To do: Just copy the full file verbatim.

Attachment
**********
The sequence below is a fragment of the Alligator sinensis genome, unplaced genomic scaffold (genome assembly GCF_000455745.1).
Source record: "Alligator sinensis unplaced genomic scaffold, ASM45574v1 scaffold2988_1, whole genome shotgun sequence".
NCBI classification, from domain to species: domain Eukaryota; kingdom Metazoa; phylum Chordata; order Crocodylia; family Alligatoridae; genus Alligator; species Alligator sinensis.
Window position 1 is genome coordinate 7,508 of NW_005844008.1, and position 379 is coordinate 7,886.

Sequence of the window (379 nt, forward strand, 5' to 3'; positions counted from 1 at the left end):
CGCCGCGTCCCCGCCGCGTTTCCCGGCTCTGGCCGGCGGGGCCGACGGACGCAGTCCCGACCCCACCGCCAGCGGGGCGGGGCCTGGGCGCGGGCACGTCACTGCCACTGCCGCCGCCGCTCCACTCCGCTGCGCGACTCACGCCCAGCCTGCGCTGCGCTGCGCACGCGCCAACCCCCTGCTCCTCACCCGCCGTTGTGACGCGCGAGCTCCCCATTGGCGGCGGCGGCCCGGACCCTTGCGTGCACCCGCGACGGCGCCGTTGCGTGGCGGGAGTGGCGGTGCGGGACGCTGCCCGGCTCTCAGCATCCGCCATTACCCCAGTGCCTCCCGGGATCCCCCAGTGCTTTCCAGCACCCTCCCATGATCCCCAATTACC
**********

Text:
The sequence below is a fragment of the Alligator sinensis genome, unplaced genomic scaffold (genome assembly GCF_000455745.1).
Source record: "Alligator sinensis unplaced genomic scaffold, ASM45574v1 scaffold2988_1, whole genome shotgun sequence".
NCBI classification, from domain to species: domain Eukaryota; kingdom Metazoa; phylum Chordata; order Crocodylia; family Alligatoridae; genus Alligator; species Alligator sinensis.
Window position 1 is genome coordinate 7,508 of NW_005844008.1, and position 379 is coordinate 7,886.

Sequence of the window (379 nt, forward strand, 5' to 3'; positions counted from 1 at the left end):
CGCCGCGTCCCCGCCGCGTTTCCCGGCTCTGGCCGGCGGGGCCGACGGACGCAGTCCCGACCCCACCGCCAGCGGGGCGGGGCCTGGGCGCGGGCACGTCACTGCCACTGCCGCCGCCGCTCCACTCCGCTGCGCGACTCACGCCCAGCCTGCGCTGCGCTGCGCACGCGCCAACCCCCTGCTCCTCACCCGCCGTTGTGACGCGCGAGCTCCCCATTGGCGGCGGCGGCCCGGACCCTTGCGTGCACCCGCGACGGCGCCGTTGCGTGGCGGGAGTGGCGGTGCGGGACGCTGCCCGGCTCTCAGCATCCGCCATTACCCCAGTGCCTCCCGGGATCCCCCAGTGCTTTCCAGCACCCTCCCATGATCCCCAATTACC